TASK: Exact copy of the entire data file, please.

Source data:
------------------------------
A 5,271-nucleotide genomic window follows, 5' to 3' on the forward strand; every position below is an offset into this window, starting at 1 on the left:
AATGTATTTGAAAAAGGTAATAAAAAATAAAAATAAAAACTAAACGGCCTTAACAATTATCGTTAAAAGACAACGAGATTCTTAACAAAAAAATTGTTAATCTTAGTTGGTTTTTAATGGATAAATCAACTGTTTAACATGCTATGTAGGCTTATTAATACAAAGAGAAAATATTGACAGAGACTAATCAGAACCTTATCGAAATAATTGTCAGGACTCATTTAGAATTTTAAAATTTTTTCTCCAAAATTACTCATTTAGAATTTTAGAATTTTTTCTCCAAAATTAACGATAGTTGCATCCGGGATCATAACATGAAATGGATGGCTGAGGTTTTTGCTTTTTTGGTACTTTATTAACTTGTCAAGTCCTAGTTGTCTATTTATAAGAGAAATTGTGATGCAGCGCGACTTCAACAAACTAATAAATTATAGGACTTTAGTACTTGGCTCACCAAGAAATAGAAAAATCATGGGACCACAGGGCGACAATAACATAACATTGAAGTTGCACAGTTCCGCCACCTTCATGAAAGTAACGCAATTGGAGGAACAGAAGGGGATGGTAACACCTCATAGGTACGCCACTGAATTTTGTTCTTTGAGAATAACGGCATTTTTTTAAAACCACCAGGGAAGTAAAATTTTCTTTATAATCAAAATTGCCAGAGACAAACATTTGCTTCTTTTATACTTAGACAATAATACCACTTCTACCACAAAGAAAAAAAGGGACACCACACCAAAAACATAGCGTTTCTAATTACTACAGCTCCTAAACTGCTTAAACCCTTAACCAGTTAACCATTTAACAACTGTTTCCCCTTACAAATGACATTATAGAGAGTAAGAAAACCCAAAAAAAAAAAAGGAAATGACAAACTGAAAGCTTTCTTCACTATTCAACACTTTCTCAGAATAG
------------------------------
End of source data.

A 5,271-nucleotide genomic window follows, 5' to 3' on the forward strand; every position below is an offset into this window, starting at 1 on the left:
AATGTATTTGAAAAAGGTAATAAAAAATAAAAATAAAAACTAAACGGCCTTAACAATTATCGTTAAAAGACAACGAGATTCTTAACAAAAAAATTGTTAATCTTAGTTGGTTTTTAATGGATAAATCAACTGTTTAACATGCTATGTAGGCTTATTAATACAAAGAGAAAATATTGACAGAGACTAATCAGAACCTTATCGAAATAATTGTCAGGACTCATTTAGAATTTTAAAATTTTTTCTCCAAAATTACTCATTTAGAATTTTAGAATTTTTTCTCCAAAATTAACGATAGTTGCATCCGGGATCATAACATGAAATGGATGGCTGAGGTTTTTGCTTTTTTGGTACTTTATTAACTTGTCAAGTCCTAGTTGTCTATTTATAAGAGAAATTGTGATGCAGCGCGACTTCAACAAACTAATAAATTATAGGACTTTAGTACTTGGCTCACCAAGAAATAGAAAAATCATGGGACCACAGGGCGACAATAACATAACATTGAAGTTGCACAGTTCCGCCACCTTCATGAAAGTAACGCAATTGGAGGAACAGAAGGGGATGGTAACACCTCATAGGTACGCCACTGAATTTTGTTCTTTGAGAATAACGGCATTTTTTTAAAACCACCAGGGAAGTAAAATTTTCTTTATAATCAAAATTGCCAGAGACAAACATTTGCTTCTTTTATACTTAGACAATAATACCACTTCTACCACAAAGAAAAAAAGGGACACCACACCAAAAACATAGCGTTTCTAATTACTACAGCTCCTAAACTGCTTAAACCCTTAACCAGTTAACCATTTAACAACTGTTTCCCCTTACAAATGACATTATAGAGAGTAAGAAAACCCAAAAAAAAAAAAGGAAATGACAAACTGAAAGCTTTCTTCACTATTCAACACTTTCTCAGAATAG